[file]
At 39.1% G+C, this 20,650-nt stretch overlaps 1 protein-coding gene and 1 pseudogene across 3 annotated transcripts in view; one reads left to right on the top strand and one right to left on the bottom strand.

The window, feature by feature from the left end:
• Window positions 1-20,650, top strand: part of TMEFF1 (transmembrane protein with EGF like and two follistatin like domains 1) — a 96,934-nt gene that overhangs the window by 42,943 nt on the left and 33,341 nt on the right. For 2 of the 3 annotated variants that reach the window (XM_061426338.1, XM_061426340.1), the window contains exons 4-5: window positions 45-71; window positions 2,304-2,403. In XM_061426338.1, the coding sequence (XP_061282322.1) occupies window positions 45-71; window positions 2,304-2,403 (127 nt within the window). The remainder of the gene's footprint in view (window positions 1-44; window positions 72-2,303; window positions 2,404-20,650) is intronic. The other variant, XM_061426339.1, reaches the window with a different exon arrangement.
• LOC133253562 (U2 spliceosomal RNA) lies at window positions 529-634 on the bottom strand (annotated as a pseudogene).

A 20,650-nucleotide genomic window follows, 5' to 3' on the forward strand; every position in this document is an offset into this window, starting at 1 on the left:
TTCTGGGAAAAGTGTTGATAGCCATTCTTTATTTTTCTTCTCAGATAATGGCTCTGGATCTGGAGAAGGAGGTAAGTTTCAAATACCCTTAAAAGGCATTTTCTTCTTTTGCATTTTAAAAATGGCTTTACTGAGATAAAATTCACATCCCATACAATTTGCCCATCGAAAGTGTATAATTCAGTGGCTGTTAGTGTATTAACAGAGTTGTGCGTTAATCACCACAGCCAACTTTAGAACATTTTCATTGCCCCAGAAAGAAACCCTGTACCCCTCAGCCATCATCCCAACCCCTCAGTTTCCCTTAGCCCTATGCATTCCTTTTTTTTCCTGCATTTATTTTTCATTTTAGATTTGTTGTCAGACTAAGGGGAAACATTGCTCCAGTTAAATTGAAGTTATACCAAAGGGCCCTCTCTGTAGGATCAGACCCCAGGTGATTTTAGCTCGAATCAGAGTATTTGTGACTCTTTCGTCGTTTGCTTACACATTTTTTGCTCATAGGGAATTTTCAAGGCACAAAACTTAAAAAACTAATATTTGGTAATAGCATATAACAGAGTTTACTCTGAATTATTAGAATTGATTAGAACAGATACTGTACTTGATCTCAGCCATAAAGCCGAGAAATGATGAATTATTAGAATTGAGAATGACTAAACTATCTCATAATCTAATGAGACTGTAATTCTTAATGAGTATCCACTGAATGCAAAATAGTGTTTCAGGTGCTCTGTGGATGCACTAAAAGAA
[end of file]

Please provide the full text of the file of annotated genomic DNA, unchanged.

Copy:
At 39.1% G+C, this 20,650-nt stretch overlaps 1 protein-coding gene and 1 pseudogene across 3 annotated transcripts in view; one reads left to right on the top strand and one right to left on the bottom strand.

The window, feature by feature from the left end:
• Window positions 1-20,650, top strand: part of TMEFF1 (transmembrane protein with EGF like and two follistatin like domains 1) — a 96,934-nt gene that overhangs the window by 42,943 nt on the left and 33,341 nt on the right. For 2 of the 3 annotated variants that reach the window (XM_061426338.1, XM_061426340.1), the window contains exons 4-5: window positions 45-71; window positions 2,304-2,403. In XM_061426338.1, the coding sequence (XP_061282322.1) occupies window positions 45-71; window positions 2,304-2,403 (127 nt within the window). The remainder of the gene's footprint in view (window positions 1-44; window positions 72-2,303; window positions 2,404-20,650) is intronic. The other variant, XM_061426339.1, reaches the window with a different exon arrangement.
• LOC133253562 (U2 spliceosomal RNA) lies at window positions 529-634 on the bottom strand (annotated as a pseudogene).

A 20,650-nucleotide genomic window follows, 5' to 3' on the forward strand; every position in this document is an offset into this window, starting at 1 on the left:
TTCTGGGAAAAGTGTTGATAGCCATTCTTTATTTTTCTTCTCAGATAATGGCTCTGGATCTGGAGAAGGAGGTAAGTTTCAAATACCCTTAAAAGGCATTTTCTTCTTTTGCATTTTAAAAATGGCTTTACTGAGATAAAATTCACATCCCATACAATTTGCCCATCGAAAGTGTATAATTCAGTGGCTGTTAGTGTATTAACAGAGTTGTGCGTTAATCACCACAGCCAACTTTAGAACATTTTCATTGCCCCAGAAAGAAACCCTGTACCCCTCAGCCATCATCCCAACCCCTCAGTTTCCCTTAGCCCTATGCATTCCTTTTTTTTCCTGCATTTATTTTTCATTTTAGATTTGTTGTCAGACTAAGGGGAAACATTGCTCCAGTTAAATTGAAGTTATACCAAAGGGCCCTCTCTGTAGGATCAGACCCCAGGTGATTTTAGCTCGAATCAGAGTATTTGTGACTCTTTCGTCGTTTGCTTACACATTTTTTGCTCATAGGGAATTTTCAAGGCACAAAACTTAAAAAACTAATATTTGGTAATAGCATATAACAGAGTTTACTCTGAATTATTAGAATTGATTAGAACAGATACTGTACTTGATCTCAGCCATAAAGCCGAGAAATGATGAATTATTAGAATTGAGAATGACTAAACTATCTCATAATCTAATGAGACTGTAATTCTTAATGAGTATCCACTGAATGCAAAATAGTGTTTCAGGTGCTCTGTGGATGCACTAAAAGAA